(from the National Catholic Reporter)
Guardian of the Light: Archbishop Denis Hurley: Renewing the Church, Opposing Apartheid
By Paddy Kearney
Published by Continuum, $34.95
When I write my novel about Vatican II, one of its main characters will look a lot like Denis Hurley. He will be a bishop -- no, an archbishop. A very tall, very handsome, very well-spoken archbishop from South Africa. But he won't be a cardinal, because he will be the rarest kind of prelate, a man who tells the truth to power, even to the pope.
My imagination got running along these lines when I was racing this week through a new biography of the real Archbishop Hurley, one of my closest friends among the fathers of Vatican II. This magisterial work was written with loving care by Paddy Kearney. For three decades, Kearney headed a social action team in Durban, South Africa, called Diakonia, which Hurley founded.
In 1951, as chairman of the Southern African Catholic Bishops' Conference, Hurley drafted the first of a series of pastoral letters denouncing apartheid as "blasphemy" and "intrinsically evil." And then he put himself, body and soul, into a frankly political campaign to walk those ideas around the country. He marched in demonstrations alongside Desmond Tutu and Alan Paton. He encouraged Catholic schools to start admitting nonwhite students. He confronted Koevoet, the state security police, over its atrocities in Namibia, and found himself brought up on charges of sedition. (He beat the charges and won 25,000 rand from the state for malicious prosecution.)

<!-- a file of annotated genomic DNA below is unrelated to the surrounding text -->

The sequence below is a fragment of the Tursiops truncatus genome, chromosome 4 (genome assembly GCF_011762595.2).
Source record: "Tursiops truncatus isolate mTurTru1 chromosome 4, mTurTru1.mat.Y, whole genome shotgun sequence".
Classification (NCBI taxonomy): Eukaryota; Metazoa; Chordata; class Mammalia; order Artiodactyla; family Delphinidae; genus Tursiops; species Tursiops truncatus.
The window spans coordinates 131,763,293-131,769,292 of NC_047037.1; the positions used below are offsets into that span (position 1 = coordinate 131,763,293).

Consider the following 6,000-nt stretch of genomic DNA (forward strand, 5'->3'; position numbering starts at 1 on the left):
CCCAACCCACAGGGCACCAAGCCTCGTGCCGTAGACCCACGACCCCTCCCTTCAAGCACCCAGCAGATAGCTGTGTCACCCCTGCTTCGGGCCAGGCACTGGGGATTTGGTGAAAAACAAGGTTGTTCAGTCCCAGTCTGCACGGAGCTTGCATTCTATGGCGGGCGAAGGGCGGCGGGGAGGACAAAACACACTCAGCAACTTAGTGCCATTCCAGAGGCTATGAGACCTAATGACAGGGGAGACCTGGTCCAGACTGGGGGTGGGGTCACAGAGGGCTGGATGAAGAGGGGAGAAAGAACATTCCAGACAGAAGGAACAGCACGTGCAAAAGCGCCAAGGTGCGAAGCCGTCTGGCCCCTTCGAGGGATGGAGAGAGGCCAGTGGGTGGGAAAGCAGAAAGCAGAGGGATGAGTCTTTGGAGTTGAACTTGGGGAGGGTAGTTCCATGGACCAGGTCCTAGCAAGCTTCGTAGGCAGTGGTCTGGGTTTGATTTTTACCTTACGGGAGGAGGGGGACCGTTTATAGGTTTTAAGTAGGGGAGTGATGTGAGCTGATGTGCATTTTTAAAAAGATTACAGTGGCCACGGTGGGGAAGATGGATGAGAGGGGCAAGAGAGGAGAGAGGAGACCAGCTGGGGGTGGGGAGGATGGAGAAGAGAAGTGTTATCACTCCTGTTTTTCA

At the age of 16, Hurley had been "very much a white boy," heading off in 1932 from his native Pietermaritzburg to priestly training in Ireland and then for seven years in Rome. There, he was captured by the social encyclicals of Popes Leo XIII and Pius XI. "We ate and slept and pondered over Quadragesimo Anno," Hurley recalled, side by side with dusky seminarians from Sri Lanka whom he accepted as equals. He did his graduate thesis on the banks and big mining companies of South Africa, skewering them for their oppression of the poor and working classes.......
Read the full review at the National Catholic Reporter.